However, the Democrats have a problem. Lower interest rates don't help everyone equally. If you have a million dollar mortgage, then a 2% mortgage rate drop will save you $20,000 per year. But if you only have a $100,000 mortgage, then the savings is just $2,000. And you only receive the reduction in mortgage rates if you are able to refinance your loan. If your credit is bad, or you have no equity in your home or cash to bring to the table, then you're out of luck. Your only hope is that someone else with good credit may be able to use that 4% mortgage rate to buy your home and take it off your hands at a reasonable price.
Thus, the availability of lower mortgage rates is a benefit that encourages and rewards financial responsibility and helps wealthier borrowers the most. What's wrong with that? If you're a liberal, everything. Free markets are unfair, we're all victims of evil corporations, America's racist, etc. This ideology leads directly to the latest mortgage relief plan, a well-intentioned mess that encourages borrowers to cry poverty to their lenders and then understate their income in order to get the largest government subsidy.
But while we scratch our heads and wonder why the so-called intelligentsia can't understand basic concepts like financial responsibility and incentives, the good news is that as the mortgage relief package stands now, 90% of homeowners won't be eligible to take advantage of it. So let's get back to lower mortgage rates.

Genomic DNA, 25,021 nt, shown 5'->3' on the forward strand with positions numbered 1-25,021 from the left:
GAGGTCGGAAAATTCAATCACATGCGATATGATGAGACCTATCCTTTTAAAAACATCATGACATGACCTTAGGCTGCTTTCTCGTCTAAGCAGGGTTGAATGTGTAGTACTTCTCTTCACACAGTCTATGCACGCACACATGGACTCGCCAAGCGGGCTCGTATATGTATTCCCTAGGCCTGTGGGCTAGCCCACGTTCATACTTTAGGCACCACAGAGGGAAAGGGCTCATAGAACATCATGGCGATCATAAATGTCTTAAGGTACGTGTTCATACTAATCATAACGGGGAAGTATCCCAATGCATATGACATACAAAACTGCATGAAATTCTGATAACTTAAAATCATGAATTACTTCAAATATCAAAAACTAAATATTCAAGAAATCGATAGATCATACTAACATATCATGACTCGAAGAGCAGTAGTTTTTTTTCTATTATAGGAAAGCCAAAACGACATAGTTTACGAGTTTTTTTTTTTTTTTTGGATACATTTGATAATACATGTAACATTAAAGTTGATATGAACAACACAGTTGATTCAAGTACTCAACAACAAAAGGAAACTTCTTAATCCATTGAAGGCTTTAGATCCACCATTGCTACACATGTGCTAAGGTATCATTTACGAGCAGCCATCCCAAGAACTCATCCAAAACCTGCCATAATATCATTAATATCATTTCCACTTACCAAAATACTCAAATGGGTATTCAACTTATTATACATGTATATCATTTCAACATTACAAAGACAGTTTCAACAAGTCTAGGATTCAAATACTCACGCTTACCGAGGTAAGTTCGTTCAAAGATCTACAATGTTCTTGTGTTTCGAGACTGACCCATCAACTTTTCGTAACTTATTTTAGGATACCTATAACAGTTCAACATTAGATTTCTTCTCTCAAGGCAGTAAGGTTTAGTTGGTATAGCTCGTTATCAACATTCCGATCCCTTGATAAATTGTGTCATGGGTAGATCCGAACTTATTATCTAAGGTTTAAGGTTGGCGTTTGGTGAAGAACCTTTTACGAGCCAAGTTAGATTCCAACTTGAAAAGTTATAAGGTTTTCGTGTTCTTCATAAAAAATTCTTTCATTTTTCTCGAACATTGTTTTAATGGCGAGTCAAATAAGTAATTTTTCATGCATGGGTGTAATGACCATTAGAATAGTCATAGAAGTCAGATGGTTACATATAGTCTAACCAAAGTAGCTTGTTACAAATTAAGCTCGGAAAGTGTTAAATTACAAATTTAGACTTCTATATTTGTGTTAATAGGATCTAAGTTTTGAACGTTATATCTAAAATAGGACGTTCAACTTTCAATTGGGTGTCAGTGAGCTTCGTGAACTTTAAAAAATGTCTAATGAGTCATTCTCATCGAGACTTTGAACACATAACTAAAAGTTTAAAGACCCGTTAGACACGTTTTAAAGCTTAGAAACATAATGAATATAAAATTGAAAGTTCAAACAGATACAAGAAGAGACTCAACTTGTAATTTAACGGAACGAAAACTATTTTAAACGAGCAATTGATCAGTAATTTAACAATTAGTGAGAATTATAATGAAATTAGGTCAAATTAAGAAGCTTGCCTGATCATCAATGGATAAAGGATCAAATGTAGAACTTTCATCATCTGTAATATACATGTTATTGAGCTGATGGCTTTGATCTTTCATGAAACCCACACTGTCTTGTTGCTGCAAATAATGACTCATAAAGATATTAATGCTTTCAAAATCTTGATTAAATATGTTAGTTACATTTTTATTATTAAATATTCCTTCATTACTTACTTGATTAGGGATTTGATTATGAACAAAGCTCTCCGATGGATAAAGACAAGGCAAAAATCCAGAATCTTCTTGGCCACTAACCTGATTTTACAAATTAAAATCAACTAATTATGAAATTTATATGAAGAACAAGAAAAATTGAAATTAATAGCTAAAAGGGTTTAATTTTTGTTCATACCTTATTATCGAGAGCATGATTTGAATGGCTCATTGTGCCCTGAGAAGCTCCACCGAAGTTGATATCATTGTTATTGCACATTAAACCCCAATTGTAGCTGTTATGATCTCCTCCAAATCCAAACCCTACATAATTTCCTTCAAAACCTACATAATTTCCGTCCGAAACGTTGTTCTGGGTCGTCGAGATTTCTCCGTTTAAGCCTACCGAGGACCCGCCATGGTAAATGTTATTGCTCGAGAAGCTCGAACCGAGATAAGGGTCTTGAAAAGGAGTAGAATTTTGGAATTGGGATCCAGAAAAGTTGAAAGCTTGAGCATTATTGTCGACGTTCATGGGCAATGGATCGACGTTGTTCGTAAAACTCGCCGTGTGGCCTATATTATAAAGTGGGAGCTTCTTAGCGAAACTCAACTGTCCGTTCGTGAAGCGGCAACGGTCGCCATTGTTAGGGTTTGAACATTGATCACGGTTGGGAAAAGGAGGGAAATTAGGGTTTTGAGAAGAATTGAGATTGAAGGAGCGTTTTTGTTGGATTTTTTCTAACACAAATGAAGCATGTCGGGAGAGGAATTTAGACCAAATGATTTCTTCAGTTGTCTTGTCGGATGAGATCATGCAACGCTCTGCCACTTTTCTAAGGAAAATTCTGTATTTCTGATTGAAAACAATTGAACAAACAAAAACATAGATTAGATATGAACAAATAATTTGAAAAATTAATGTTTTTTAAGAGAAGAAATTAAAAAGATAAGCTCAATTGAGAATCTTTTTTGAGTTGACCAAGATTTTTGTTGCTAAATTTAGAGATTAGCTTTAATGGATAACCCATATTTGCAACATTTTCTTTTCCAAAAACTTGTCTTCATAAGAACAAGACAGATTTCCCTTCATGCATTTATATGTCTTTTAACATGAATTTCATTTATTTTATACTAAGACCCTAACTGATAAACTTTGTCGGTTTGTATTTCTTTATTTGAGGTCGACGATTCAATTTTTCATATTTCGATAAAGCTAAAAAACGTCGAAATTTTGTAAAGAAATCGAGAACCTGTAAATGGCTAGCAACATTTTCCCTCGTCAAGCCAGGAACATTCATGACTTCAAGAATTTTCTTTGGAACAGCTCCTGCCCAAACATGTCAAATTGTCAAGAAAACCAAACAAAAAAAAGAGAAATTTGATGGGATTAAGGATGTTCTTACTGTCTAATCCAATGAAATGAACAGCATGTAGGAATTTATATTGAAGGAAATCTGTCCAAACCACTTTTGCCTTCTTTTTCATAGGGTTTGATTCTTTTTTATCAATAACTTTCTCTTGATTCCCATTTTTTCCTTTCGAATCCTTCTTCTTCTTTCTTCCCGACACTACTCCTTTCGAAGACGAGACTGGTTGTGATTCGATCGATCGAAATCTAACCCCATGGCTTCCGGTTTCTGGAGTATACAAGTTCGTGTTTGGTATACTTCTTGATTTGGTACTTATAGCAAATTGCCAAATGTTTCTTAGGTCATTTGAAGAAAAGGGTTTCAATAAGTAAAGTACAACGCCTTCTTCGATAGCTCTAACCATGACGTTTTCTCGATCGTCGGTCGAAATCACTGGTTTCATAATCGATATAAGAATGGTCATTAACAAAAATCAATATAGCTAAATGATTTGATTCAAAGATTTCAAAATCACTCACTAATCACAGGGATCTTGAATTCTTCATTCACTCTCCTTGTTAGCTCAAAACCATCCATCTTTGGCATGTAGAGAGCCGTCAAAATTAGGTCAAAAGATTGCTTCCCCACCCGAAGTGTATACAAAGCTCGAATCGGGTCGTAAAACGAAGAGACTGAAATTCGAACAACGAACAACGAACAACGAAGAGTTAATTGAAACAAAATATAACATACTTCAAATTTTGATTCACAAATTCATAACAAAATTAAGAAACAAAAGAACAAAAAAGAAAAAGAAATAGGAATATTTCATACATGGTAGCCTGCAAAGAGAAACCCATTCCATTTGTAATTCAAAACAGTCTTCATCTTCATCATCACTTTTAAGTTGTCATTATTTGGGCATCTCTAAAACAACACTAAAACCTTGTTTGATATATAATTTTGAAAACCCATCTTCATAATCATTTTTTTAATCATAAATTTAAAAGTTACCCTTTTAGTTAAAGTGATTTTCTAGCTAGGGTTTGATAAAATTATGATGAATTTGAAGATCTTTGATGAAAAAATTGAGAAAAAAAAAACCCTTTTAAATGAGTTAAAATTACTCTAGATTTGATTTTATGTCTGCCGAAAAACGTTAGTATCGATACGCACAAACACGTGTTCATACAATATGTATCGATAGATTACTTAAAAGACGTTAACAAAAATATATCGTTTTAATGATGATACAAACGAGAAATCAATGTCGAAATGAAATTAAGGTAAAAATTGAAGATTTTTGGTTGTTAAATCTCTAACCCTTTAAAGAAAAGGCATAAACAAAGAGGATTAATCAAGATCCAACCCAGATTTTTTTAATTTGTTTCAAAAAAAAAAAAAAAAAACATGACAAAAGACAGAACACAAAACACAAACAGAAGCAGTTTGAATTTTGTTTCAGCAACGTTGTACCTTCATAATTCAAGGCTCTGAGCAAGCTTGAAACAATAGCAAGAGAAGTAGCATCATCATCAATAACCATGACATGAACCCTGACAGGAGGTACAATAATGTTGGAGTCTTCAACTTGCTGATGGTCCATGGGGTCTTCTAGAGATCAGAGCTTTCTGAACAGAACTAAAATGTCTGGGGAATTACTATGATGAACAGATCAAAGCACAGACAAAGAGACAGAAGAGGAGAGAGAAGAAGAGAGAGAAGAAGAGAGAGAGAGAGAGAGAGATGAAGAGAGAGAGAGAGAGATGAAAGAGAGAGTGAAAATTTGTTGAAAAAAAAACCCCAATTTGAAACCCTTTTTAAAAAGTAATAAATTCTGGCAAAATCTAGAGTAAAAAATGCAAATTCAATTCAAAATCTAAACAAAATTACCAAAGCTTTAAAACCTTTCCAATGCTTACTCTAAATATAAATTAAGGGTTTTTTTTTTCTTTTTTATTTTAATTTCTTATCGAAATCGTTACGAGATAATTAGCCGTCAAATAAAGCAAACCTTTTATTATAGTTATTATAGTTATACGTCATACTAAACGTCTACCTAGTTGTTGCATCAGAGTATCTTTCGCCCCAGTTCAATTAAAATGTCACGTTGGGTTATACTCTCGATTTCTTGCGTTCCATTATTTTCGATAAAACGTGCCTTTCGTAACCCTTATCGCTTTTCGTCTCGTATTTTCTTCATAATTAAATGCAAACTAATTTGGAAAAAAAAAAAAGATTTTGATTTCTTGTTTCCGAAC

The Wall Street Journal has published two Republican op-eds on the subject recently, one titled "Low-Interest Mortgage Are the Answer," by R. Glenn Hubbard and Christopher J. Mayer, and a second titled "The GOP Has a Dumb Mortgage Idea," by Ed Glaeser. Just from the titles you may have guessed that we don't quite have a consensus.
Hubbard and Mayer's viewpoint is pragmatic. Now that U.S. treasury rates are at historic lows, why not use some of this capital to benefit U.S. homeowners? They argue that lowering rates will help stabilize falling home prices and put more money into consumers' pockets, and also provide a nice boost to the mortgage industry. This is most likely the route that the Federal Reserve and the Obama administration will take: giving Americans mortgage rates of 4.5% or perhaps even 4.0% later this year.
Ed Glaeser's argument is that government intervention helped create this mortgage mess and we shouldn't expect more intervention to get us out. That's a principled criticism, but if you take that line of thinking too far, you're arguing against the Federal Reserve and its ability to set key interest rates and manage the money supply to regulate inflation and fight recessions.
Still, his piece does raise important questions as to whether politicians can be trusted to have their hands on the controls on the $10+ trillion mortgage market, especially given their failures with regulating Freddie Mac and Fannie Mae. There's no indication that they've learned any lessons and certainly no admission of responsibility.
Refinancing mortgages to 4% is only effective if the new loans make economic sense. If, instead, we just put more people in houses they can't afford using taxpayer subsidies and guarantees, we will have squandered one of our best tools to lead a recovery and merely exchanged one crisis for another.